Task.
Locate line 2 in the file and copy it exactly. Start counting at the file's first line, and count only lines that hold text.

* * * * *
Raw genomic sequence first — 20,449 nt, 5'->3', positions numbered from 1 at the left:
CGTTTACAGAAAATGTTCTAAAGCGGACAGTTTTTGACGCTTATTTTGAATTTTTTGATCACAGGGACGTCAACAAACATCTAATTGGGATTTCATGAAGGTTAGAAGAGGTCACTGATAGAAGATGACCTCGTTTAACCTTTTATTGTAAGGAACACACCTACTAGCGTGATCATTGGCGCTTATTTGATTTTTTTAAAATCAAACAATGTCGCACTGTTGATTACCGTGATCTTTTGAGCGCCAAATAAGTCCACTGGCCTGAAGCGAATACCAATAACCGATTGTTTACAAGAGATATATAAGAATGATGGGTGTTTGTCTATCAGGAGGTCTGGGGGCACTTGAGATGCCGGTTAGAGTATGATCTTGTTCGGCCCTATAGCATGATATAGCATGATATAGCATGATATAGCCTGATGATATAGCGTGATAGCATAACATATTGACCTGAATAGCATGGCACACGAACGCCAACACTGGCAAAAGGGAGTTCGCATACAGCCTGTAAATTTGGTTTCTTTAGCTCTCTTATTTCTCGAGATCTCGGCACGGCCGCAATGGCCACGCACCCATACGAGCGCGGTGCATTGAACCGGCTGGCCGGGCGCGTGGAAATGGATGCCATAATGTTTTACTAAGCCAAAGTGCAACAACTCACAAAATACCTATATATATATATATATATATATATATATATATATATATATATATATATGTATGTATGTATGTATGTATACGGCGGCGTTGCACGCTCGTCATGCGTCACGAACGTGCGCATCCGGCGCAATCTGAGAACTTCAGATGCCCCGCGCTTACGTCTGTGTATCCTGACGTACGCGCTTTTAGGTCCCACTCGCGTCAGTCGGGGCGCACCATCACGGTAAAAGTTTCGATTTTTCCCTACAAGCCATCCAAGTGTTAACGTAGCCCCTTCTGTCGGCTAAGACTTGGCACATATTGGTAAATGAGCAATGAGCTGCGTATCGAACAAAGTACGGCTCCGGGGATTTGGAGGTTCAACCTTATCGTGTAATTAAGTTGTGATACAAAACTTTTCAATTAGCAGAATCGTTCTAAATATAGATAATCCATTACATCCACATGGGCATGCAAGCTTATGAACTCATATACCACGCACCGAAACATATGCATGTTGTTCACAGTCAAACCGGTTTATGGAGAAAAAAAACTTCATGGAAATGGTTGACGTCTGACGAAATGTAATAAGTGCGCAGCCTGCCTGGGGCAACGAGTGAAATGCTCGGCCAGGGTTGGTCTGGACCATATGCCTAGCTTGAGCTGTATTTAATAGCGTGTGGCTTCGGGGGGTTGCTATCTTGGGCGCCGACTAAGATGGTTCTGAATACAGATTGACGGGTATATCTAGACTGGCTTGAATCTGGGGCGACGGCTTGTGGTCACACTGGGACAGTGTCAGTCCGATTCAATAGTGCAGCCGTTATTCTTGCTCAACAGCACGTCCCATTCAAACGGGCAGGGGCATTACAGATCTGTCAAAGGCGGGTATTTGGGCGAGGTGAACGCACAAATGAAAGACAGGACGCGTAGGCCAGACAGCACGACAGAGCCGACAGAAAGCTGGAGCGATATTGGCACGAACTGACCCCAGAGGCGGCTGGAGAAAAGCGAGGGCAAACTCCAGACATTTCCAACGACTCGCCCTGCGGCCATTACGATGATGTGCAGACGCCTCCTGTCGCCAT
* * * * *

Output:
CGTTTACAGAAAATGTTCTAAAGCGGACAGTTTTTGACGCTTATTTTGAATTTTTTGATCACAGGGACGTCAACAAACATCTAATTGGGATTTCATGAAGGTTAGAAGAGGTCACTGATAGAAGATGACCTCGTTTAACCTTTTATTGTAAGGAACACACCTACTAGCGTGATCATTGGCGCTTATTTGATTTTTTTAAAATCAAACAATGTCGCACTGTTGATTACCGTGATCTTTTGAGCGCCAAATAAGTCCACTGGCCTGAAGCGAATACCAATAACCGATTGTTTACAAGAGATATATAAGAATGATGGGTGTTTGTCTATCAGGAGGTCTGGGGGCACTTGAGATGCCGGTTAGAGTATGATCTTGTTCGGCCCTATAGCATGATATAGCATGATATAGCATGATATAGCCTGATGATATAGCGTGATAGCATAACATATTGACCTGAATAGCATGGCACACGAACGCCAACACTGGCAAAAGGGAGTTCGCATACAGCCTGTAAATTTGGTTTCTTTAGCTCTCTTATTTCTCGAGATCTCGGCACGGCCGCAATGGCCACGCACCCATACGAGCGCGGTGCATTGAACCGGCTGGCCGGGCGCGTGGAAATGGATGCCATAATGTTTTACTAAGCCAAAGTGCAACAACTCACAAAATACCTATATATATATATATATATATATATATATATATATATATATATATATATGTATGTATGTATGTATGTATACGGCGGCGTTGCACGCTCGTCATGCGTCACGAACGTGCGCATCCGGCGCAATCTGAGAACTTCAGATGCCCCGCGCTTACGTCTGTGTATCCTGACGTACGCGCTTTTAGGTCCCACTCGCGTCAGTCGGGGCGCACCATCACGGTAAAAGTTTCGATTTTTCCCTACAAGCCATCCAAGTGTTAACGTAGCCCCTTCTGTCGGCTAAGACTTGGCACATATTGGTAAATGAGCAATGAGCTGCGTATCGAACAAAGTACGGCTCCGGGGATTTGGAGGTTCAACCTTATCGTGTAATTAAGTTGTGATACAAAACTTTTCAATTAGCAGAATCGTTCTAAATATAGATAATCCATTACATCCACATGGGCATGCAAGCTTATGAACTCATATACCACGCACCGAAACATATGCATGTTGTTCACAGTCAAACCGGTTTATGGAGAAAAAAAACTTCATGGAAATGGTTGACGTCTGACGAAATGTAATAAGTGCGCAGCCTGCCTGGGGCAACGAGTGAAATGCTCGGCCAGGGTTGGTCTGGACCATATGCCTAGCTTGAGCTGTATTTAATAGCGTGTGGCTTCGGGGGGTTGCTATCTTGGGCGCCGACTAAGATGGTTCTGAATACAGATTGACGGGTATATCTAGACTGGCTTGAATCTGGGGCGACGGCTTGTGGTCACACTGGGACAGTGTCAGTCCGATTCAATAGTGCAGCCGTTATTCTTGCTCAACAGCACGTCCCATTCAAACGGGCAGGGGCATTACAGATCTGTCAAAGGCGGGTATTTGGGCGAGGTGAACGCACAAATGAAAGACAGGACGCGTAGGCCAGACAGCACGACAGAGCCGACAGAAAGCTGGAGCGATATTGGCACGAACTGACCCCAGAGGCGGCTGGAGAAAAGCGAGGGCAAACTCCAGACATTTCCAACGACTCGCCCTGCGGCCATTACGATGATGTGCAGACGCCTCCTGTCGCCAT